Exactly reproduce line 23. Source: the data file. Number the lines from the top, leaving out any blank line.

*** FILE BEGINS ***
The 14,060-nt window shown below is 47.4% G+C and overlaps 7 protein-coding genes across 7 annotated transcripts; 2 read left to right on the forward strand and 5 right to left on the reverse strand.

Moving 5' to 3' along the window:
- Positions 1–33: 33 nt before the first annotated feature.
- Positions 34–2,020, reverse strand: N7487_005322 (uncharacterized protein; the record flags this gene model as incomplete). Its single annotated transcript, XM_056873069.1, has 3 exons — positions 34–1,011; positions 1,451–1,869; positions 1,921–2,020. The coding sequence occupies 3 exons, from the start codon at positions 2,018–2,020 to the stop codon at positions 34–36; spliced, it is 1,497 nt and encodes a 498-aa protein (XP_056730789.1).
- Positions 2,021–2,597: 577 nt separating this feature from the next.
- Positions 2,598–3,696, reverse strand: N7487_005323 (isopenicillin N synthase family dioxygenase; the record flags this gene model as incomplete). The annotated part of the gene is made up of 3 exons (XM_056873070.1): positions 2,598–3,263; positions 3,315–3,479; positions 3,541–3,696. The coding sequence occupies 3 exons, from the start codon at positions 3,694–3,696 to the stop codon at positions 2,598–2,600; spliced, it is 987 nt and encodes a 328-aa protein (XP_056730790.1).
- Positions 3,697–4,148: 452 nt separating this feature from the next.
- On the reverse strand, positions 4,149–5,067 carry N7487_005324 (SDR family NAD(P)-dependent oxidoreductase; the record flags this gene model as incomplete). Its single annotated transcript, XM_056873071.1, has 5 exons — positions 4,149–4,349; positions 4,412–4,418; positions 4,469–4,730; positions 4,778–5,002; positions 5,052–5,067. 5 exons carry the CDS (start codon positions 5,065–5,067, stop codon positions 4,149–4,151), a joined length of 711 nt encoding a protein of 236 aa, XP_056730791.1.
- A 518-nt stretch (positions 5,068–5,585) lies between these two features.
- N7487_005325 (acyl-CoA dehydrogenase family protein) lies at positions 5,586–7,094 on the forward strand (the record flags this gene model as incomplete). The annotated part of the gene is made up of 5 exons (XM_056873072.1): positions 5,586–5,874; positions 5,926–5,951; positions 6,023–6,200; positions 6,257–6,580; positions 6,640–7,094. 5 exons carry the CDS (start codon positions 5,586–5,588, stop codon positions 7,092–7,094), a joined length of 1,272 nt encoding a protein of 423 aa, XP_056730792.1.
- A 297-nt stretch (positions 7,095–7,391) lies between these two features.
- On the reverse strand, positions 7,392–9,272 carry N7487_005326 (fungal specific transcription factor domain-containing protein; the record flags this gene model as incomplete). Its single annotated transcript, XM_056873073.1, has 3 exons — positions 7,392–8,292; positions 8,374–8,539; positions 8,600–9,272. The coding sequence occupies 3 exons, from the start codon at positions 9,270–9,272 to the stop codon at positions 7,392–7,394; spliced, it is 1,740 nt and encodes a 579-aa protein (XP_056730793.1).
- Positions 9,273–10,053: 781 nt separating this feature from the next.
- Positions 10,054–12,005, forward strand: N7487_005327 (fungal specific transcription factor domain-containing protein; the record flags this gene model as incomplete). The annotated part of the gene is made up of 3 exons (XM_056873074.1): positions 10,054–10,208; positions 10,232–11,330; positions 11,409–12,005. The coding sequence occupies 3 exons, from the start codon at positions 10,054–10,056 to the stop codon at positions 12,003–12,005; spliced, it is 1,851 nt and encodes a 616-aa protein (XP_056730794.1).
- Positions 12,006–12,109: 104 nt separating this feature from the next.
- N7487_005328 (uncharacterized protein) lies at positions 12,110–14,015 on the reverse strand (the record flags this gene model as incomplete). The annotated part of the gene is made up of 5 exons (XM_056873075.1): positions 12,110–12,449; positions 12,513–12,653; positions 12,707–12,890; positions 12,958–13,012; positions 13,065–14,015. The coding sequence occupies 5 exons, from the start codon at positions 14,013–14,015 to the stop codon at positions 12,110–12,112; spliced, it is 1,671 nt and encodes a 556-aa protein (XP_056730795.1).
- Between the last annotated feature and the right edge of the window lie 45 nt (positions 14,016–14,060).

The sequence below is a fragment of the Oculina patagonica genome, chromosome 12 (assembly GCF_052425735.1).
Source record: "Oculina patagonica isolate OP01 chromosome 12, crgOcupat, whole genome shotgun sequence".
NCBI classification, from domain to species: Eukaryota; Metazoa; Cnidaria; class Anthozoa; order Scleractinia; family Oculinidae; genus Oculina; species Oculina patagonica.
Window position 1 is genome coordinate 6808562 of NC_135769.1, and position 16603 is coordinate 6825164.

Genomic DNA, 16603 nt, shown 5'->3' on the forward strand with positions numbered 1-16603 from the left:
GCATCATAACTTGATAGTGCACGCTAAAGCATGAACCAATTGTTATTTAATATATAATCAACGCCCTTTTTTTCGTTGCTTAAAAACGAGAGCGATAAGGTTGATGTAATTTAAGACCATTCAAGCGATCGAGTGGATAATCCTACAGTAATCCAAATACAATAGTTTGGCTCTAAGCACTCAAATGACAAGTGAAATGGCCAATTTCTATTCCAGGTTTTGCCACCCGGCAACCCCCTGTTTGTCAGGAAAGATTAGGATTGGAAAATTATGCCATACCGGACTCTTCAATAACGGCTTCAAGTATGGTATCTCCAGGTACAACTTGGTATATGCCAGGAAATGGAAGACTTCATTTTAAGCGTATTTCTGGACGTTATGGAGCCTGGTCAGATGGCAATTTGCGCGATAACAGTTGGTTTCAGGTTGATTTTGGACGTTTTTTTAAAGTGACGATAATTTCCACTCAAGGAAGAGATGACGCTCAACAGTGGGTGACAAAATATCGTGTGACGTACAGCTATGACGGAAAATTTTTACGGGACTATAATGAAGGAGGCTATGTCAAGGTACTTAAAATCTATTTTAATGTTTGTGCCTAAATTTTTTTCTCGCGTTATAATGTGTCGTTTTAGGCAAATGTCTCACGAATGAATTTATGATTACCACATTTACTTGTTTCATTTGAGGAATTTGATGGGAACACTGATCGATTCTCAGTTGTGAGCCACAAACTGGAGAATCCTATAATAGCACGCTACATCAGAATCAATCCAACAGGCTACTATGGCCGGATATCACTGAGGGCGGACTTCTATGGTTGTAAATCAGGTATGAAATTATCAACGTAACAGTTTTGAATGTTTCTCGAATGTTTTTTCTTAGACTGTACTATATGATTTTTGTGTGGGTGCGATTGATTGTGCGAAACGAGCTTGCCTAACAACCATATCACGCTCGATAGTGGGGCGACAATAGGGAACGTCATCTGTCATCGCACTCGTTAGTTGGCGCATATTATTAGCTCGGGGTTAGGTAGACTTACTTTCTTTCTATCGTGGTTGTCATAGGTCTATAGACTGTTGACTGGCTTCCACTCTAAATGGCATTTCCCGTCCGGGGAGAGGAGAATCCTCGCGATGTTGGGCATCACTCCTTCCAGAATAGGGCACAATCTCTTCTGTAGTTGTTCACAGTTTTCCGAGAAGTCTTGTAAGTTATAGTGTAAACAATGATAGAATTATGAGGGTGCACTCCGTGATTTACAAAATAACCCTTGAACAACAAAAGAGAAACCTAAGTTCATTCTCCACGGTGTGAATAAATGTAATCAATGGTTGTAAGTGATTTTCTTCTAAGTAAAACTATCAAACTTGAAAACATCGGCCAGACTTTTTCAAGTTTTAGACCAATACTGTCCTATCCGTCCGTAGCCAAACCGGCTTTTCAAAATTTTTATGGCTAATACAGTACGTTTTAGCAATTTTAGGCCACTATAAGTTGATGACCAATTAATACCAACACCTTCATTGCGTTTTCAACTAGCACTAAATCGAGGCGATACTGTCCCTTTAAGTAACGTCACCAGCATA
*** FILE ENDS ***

GCATCATAACTTGATAGTGCACGCTAAAGCATGAACCAATTGTTATTTAATATATAATCAACGCCCTTTTTTTCGTTGCTTAAAAACGAGAGCGATAAGGTTGATGTAATTTAAGACCATTCAAGCGATCGAGTGGATAATCCTACAGTAATCCAAATACAATAGTTTGGCTCTAAGCACTCAAATGACAAGTGAAATGGCCAATTTCTATTCCAGGTTTTGCCACCCGGCAACCCCCTGTTTGTCAGGAAAGATTAGGATTGGAAAATTATGCCATACCGGACTCTTCAATAACGGCTTCAAGTATGGTATCTCCAGGTACAACTTGGTATATGCCAGGAAATGGAAGACTTCATTTTAAGCGTATTTCTGGACGTTATGGAGCCTGGTCAGATGGCAATTTGCGCGATAACAGTTGGTTTCAGGTTGATTTTGGACGTTTTTTTAAAGTGACGATAATTTCCACTCAAGGAAGAGATGACGCTCAACAGTGGGTGACAAAATATCGTGTGACGTACAGCTATGACGGAAAATTTTTACGGGACTATAATGAAGGAGGCTATGTCAAGGTACTTAAAATCTATTTTAATGTTTGTGCCTAAATTTTTTTCTCGCGTTATAATGTGTCGTTTTAGGCAAATGTCTCACGAATGAATTTATGATTACCACATTTACTTGTTTCATTTGAGGAATTTGATGGGAACACTGATCGATTCTCAGTTGTGAGCCACAAACTGGAGAATCCTATAATAGCACGCTACATCAGAATCAATCCAACAGGCTACTATGGCCGGATATCACTGAGGGCGGACTTCTATGGTTGTAAATCAGGTATGAAATTATCAACGTAACAGTTTTGAATGTTTCTCGAATGTTTTTTCTTAGACTGTACTATATGATTTTTGTGTGGGTGCGATTGATTGTGCGAAACGAGCTTGCCTAACAACCATATCACGCTCGATAGTGGGGCGACAATAGGGAACGTCATCTGTCATCGCACTCGTTAGTTGGCGCATATTATTAGCTCGGGGTTAGGTAGACTTACTTTCTTTCTATCGTGGTTGTCATAGGTCTATAGACTGTTGACTGGCTTCCACTCTAAATGGCATTTCCCGTCCGGGGAGAGGAGAATCCTCGCGATGTTGGGCATCACTCCTTCCAGAATAGGGCACAATCTCTTCTGTAGTTGTTCACAGTTTTCCGAGAAGTCTTGTAAGTTATAGTGTAAACAATGATAGAATTATGAGGGTGCACTCCGTGATTTACAAAATAACCCTTGAACAACAAAAGAGAAACCTAAGTTCATTCTCCACGGTGTGAATAAATGTAATCAATGGTTGTAAGTGATTTTCTTCTAAGTAAAACTATCAAACTTGAAAACATCGGCCAGACTTTTTCAAGTTTTAGACCAATACTGTCCTATCCGTCCGTAGCCAAACCGGCTTTTCAAAATTTTTATGGCTAATACAGTACGTTTTAGCAATTTTAGGCCACTATAAGTTGATGACCAATTAATACCAACACCTTCATTGCGTTTTCAACTAGCACTAAATCGAGGCGATACTGTCCCTTTAAGTAACGTCACCAGCATA